The magic was of course successful. In 1631 the Pope issued a Bull against astrology, composed probably with Campanella’s help, which, while confirming in general terms the condemnations of Sixtus V’s Bull of 1586, specifically condemned only predictions of the death of princes, and especially Popes. In May 1630 rumors were spread that Galilei, then in Rome, and Campanella were predicting that the death of Urban would take place that year (see Galilei, Opere, ed. naz., XIV, 103). The rumors were surely unfounded as far as Galilei is concerned; but it should be remembered that he did cast horoscopes. In July 1630 Orazio Morandi, Abbot of Santa Prassede and a friend of Galilei’s, was arrested for having made astrological predictions of the Pope’s death in 1630 and having circulated them; he died in prison before being tried.

In August 1630 Castelli wrote to Galilei, who had returned to Florence, that, for reasons he dared not write down, it would be better for Galilei to have his Dialogo printed at Florence and as quickly as possible. The work was printed by February 1632, but, owing to the plague, was not on sale in Rome until June. By August the sale had been suspended and Urban was setting up a special commission to examine the book. On August 21 Campanella, who had published an apologia for Galilei in 1622, wrote to him to suggest that the Grand Duke of Tuscany should press for Campanella to be a member of this commission. The suggestion was acted on, but without success. But by October Campanella was badly frightened and wrote to Galilei to apologize for withdrawing his support. In June 1633 Galilei, under threat of torture, recanted and was sentenced. That Urban’s belief in and fear of astrology and magic continued up to this time is shown by the fact that in 1635 Giacinto Centini, a nephew of Cardinal di Ascoli, was beheaded and two monks were hanged for having made astrological predictions of the Pope’s death and done their best, by means of black magic, to make them come true.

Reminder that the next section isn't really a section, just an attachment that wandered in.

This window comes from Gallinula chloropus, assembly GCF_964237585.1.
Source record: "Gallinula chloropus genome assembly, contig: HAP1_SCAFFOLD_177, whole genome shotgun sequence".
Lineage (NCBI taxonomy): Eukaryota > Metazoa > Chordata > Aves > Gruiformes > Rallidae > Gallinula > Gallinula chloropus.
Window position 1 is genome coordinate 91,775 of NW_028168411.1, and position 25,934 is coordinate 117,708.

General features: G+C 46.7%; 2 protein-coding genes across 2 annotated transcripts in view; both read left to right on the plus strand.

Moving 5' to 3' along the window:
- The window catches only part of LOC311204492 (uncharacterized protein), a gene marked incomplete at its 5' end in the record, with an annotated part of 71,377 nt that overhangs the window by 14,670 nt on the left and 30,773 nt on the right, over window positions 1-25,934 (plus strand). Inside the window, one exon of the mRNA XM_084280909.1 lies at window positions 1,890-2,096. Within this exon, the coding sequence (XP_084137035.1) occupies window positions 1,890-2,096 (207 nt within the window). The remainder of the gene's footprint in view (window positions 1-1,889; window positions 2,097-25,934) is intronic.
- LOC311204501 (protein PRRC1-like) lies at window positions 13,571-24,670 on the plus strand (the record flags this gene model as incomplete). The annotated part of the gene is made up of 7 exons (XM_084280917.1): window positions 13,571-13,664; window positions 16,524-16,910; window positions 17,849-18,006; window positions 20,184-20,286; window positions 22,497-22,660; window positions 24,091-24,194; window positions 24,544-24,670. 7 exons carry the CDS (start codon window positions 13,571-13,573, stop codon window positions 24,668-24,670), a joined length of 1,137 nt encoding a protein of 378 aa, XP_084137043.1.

Now Campanella’s thought and action throughout his life was dominated by his belief that the millennium was imminent and was heralded by the gradual approach of the sun to the earth, which it would finally consume—the sun, the center of love, would absorb the earth, the center of hate. But before this final consummation Campanella’s highly unorthodox Utopia, his Città del sole, would be established on earth. In 1599, he had been imprisoned at Naples, after the failure of his Calabrian revolt, which was to have realized his city of the sun, and he remained there for twenty-seven years, writing copiously. By 1616, when he wrote his Apologia for Galilei, he seems to have accepted the Copernican theory, but this did not change his astrology or eschatology—indeed a heliocentric system fitted in well with his strong tendency toward sun-worship. In 1626 he was released by the Spaniards and found himself in prison at Rome. Campanella’s millennarist hopes were now centered on the Pope. If he could gain Urban’s favor, then missionaries, trained by Campanella, would go forth from Rome to convert the whole world to a reformed, “natural” Catholicism, which would introduce the millennium, the universal city of the sun. By means of his anti-eclipse magic he nearly succeeded. By April 1629 he was released from prison, and by the next year he had obtained the Pope’s permission to found at Rome “un Collegio Barberino de Propaganda Fide,” for the training of missionaries according to his own principles. But from the end of 1631 Campanella’s position at Rome and his influence over Urban steadily declined. He transferred his eschatological expectations to the French monarchy, and in 1634 left Rome secretly for France, where he eventually celebrated the birth of the future Louis XIV in an imitation of Virgil’s 4th Eclogue as the coming ruler of the city of the sun, le roi soleil. He died in 1639, having once more tried his anti-eclipse magic, this time unsuccessfully.